As I previously discussed, wireless communication continues to have a tremendous influence on our daily lives. But does your business have (or need) a strategy to take advantage of this growing technology?
In this article, I will discuss not only the convergence of technologies to create new services, but I will also explain why the concept of wireless should be treated as an infrastructure to support a business model and not as a business model itself.
From the perspective of a consumer, wireless devices are effective only when useful convergence occurs. Convergence is defined as the point at which multiple technologies are brought together to form one product or service. Useful products can be either a previous service which is enhanced by using a wireless connection or a wholly new service that is created. But these new services need to fill a consumer need, not just a want.
Why does it have to be a “need”? In order to become a commercially viable business solution for which people will pay, it has to be a service that goes beyond the “wow” factor. Wireless phones are the best example of an old service that becomes even more valuable when it became available (and affordable) to the mass public.
To compare wireless to the Internet, look at what eBay created. They took a service that existed previously (yard sales, classifieds) and took away the physical barrier of distance. They found a way to fill the need to sell your items to people who are looking for them.
How did eBay succeed on the Internet? It offered useful convergence of technologies to create a service that fills a consumer need. As such, the Internet was used as the infrastructure to build and support a new service. You must think about wireless in the same way.
Wireless as Infrastructure
Is it cool to surf the Internet from a wireless phone or PDA? Yeah. But is it a useful convergence of technologies that fills a need of the mass consumer market? Not yet, and most likely not for many years (if ever).
In order for your business to leverage wireless technologies, it has to fill a need that will expand to a larger part of the consumer market beyond the 15% of early adopters who basically try any type of new technology. Many of today’s “wireless” ideas will not survive, just as many of the Internet-based ideas did not (look at Kozmo, Eve, Pets — just to name a few!).
The mobile phone has revolutionized the way we communicate, global positioning technology has given us navigation systems and satellites now give us digital television and radio service. These are the current wireless technologies that fill a need. What’s next?
A History Lesson
Many of the cellular phone companies that have popped up within the past 15 years were not part of the traditional phone companies. But today, consolidation has occurred and the “old” phone companies are major players in the wireless phone industry.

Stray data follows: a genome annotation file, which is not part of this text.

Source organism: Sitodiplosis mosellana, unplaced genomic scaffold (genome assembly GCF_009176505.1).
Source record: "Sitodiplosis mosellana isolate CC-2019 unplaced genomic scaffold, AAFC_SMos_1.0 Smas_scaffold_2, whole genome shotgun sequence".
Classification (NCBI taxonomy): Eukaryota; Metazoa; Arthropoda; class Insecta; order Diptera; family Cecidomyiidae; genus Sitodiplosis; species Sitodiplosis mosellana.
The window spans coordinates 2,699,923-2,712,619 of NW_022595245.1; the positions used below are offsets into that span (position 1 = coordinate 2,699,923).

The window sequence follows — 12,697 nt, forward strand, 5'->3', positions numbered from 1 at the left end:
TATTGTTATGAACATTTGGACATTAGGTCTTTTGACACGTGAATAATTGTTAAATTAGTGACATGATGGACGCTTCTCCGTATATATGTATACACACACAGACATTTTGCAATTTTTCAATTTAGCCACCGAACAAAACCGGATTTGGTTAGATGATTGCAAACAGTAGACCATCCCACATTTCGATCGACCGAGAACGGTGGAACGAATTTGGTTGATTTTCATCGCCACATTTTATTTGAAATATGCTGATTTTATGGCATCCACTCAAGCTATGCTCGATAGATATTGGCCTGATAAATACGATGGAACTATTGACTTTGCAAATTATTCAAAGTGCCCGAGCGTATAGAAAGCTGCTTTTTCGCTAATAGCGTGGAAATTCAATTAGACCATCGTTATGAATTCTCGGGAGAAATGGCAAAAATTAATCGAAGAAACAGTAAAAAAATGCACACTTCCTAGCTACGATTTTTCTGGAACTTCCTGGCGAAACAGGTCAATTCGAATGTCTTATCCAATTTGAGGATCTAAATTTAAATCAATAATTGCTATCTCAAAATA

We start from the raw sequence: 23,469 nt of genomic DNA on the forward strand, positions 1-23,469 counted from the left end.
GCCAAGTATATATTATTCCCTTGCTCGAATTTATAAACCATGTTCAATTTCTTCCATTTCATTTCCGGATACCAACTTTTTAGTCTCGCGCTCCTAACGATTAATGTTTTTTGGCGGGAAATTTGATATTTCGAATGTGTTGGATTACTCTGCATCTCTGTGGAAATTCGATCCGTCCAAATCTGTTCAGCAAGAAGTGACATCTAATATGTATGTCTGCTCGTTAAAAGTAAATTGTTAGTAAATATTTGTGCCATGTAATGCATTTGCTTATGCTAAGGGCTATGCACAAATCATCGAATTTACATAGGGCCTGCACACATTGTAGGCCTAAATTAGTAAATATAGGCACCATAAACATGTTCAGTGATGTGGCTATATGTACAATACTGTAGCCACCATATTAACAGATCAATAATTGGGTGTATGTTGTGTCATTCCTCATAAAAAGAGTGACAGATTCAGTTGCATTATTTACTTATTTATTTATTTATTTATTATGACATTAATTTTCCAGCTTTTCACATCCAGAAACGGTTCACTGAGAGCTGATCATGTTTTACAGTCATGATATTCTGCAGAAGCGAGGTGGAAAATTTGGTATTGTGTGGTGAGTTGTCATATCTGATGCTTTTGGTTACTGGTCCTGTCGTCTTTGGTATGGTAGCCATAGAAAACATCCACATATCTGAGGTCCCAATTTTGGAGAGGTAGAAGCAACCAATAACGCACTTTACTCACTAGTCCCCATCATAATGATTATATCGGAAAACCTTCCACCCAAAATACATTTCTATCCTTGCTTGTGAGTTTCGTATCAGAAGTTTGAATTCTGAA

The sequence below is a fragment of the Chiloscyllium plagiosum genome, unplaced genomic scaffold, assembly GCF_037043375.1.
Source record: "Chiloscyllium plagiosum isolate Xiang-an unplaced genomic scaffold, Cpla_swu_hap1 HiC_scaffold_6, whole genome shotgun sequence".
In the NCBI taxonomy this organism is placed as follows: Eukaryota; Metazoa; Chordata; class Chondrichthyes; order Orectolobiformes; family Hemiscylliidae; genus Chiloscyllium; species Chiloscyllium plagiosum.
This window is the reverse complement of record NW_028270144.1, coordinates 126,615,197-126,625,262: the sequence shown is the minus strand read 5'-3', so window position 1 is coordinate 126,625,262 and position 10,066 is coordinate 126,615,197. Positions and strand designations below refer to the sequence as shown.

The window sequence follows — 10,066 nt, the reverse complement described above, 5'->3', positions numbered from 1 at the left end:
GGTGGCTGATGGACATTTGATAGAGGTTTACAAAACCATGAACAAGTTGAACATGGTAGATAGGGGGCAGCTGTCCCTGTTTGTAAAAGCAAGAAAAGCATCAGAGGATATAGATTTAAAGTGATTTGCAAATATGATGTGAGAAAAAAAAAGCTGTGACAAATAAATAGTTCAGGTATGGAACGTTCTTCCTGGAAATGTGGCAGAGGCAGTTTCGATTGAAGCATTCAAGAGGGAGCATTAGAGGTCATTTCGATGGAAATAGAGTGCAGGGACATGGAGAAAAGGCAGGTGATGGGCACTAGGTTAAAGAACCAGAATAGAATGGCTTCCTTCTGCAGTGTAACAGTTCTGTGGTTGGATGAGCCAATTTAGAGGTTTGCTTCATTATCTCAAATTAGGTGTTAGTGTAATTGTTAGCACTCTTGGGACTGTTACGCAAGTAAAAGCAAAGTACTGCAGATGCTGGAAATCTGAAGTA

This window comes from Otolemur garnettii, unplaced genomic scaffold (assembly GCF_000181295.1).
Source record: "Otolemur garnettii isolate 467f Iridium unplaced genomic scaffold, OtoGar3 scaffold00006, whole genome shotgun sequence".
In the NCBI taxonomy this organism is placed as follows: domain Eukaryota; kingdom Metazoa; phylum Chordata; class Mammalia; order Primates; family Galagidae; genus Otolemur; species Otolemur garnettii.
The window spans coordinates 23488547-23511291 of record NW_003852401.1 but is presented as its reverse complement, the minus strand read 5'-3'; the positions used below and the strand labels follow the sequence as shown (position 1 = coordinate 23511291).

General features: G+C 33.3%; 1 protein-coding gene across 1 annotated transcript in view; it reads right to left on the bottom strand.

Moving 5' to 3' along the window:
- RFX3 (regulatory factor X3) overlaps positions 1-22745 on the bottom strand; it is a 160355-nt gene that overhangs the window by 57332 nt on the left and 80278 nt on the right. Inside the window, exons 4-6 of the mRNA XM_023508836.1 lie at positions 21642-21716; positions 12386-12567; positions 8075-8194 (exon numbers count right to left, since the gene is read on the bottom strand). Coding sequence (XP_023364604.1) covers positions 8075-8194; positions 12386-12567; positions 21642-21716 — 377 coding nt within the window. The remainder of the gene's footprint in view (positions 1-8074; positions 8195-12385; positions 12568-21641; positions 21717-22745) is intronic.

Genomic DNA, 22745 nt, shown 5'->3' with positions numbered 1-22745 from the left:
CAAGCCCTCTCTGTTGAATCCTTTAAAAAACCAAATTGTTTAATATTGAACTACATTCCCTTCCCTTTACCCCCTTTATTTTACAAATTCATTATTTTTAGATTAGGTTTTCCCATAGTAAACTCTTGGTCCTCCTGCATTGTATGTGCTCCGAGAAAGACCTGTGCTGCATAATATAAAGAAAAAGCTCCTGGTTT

Why did this happen? Because the older phone companies let the newer companies test the marketing waters and bring the technology to a point where it was commercially viable for the mass market of consumers. At that point, they were able to use their resources (current customers, cash, technologies) to get into that space.
What’s the lesson? Think of wireless as an infrastructure to help build your business (like computers and capital) so that you don’t create a business strictly on wireless — that is just too difficult to do successfully.
Is there a Bluetooth in Your Smile?
Let’s look at a current wireless technology that is gaining ground. The Bluetooth technology and standards have been created by a group of leading industry players. Basically, this technology allows for any electronic device (like a cell phone, PDA or computer) to interact with another device (like a vending machine, toll booth or printer).
Common types of interaction may be sending a file to be printed or buying an item from a vending machine. Think of this technology as replacing the cables that connect electronic devices. An example that comes to mind is how the portable phones in your home have replaced those 10-foot coil cords that we used to connect the handset to the phone base. I surely don’t miss those cords!
Again, this is another example of a wireless technology that will be used to support a company’s business model, but will not be the company’s entire business model. I will continue to cover the Bluetooth technology and others in future articles.
The wireless communication revolution will continue to provide us with enhanced communications. But like the Internet, it has to be built into a company’s business plan as part of the infrastructure for a solid business model, not a model by itself. Continue to evaluate the ways that wireless communications can benefit your employees and customers, but only use wireless technologies when you have useful convergence.
Ishtot – Describing Technology in Terms of Business Paul Carney has helped build and sell two online businesses and now uses his technical background and business knowledge to help business leaders understand today’s technical concepts in the context of business. For more information, visit www.ishtot.com